Harrison Ford’s first injury onset was whimsical enough to almost be funny, as he aggravated a disc in his back whilst riding on an elephant. Ford noticed, but dismissed the pain as minor and continued showing up to work without telling anybody.

However, later in the production when scenes were being filmed in London, Ford slipped the disc he had already been struggling with, when he fell backwards into a stuntman during an ambush scene.

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Immediately in agony, Harrison Ford was out of commission for a number of days, as he had to be transported to the US for emergency surgery. Not only that, but Ford then had to spend weeks recovering from the surgery and waiting, as the physical demands on him as a leading man and action star were high.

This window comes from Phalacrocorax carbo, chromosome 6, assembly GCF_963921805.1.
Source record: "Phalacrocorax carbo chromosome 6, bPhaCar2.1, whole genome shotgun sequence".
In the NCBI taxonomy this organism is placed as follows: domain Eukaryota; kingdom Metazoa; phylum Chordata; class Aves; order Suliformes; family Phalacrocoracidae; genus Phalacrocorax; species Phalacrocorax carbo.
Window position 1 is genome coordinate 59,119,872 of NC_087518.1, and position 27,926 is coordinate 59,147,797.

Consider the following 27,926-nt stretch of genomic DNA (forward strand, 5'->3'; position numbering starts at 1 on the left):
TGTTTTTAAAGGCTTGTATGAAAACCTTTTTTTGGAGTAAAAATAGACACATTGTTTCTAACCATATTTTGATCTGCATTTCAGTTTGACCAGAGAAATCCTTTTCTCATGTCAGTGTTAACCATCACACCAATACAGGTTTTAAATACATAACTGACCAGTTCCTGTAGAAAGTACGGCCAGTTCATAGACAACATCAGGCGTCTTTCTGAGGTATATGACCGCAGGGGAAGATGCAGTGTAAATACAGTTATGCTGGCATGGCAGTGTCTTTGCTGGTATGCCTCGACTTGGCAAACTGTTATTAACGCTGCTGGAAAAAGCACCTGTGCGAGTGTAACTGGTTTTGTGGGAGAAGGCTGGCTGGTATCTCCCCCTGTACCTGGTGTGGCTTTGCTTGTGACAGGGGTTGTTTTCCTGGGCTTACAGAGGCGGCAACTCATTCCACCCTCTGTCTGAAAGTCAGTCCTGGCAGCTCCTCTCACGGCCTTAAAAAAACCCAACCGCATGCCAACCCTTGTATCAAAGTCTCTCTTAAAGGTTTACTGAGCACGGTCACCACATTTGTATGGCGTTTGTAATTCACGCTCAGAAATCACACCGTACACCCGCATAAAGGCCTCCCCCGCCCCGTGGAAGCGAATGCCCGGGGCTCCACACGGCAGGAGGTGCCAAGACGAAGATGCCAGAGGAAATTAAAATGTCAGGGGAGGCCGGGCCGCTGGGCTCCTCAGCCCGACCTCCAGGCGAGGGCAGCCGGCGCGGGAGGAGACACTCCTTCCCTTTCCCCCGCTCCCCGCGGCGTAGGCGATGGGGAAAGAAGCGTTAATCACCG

Unsurprisingly, production shut down as soon as Ford went to the hospital, partly because the star of the film was unavailable and partly for insurance reasons. However, Spielberg was eager to get going, and so he restarted production and shot around Ford, using his stunt double Vic Armstrong.

17. The film led to the creation of the PG-13 rating

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Like a number of Steven Spielberg’s other projects, the Indiana Jones movies are remembered as nostalgic family films as well as upbeat action flicks. With that said, just like Jurassic Park, Indiana Jones and the Temple of Doom has a number of truly terrifying scenes, which are forgotten due to the franchise’s feel-good reputation.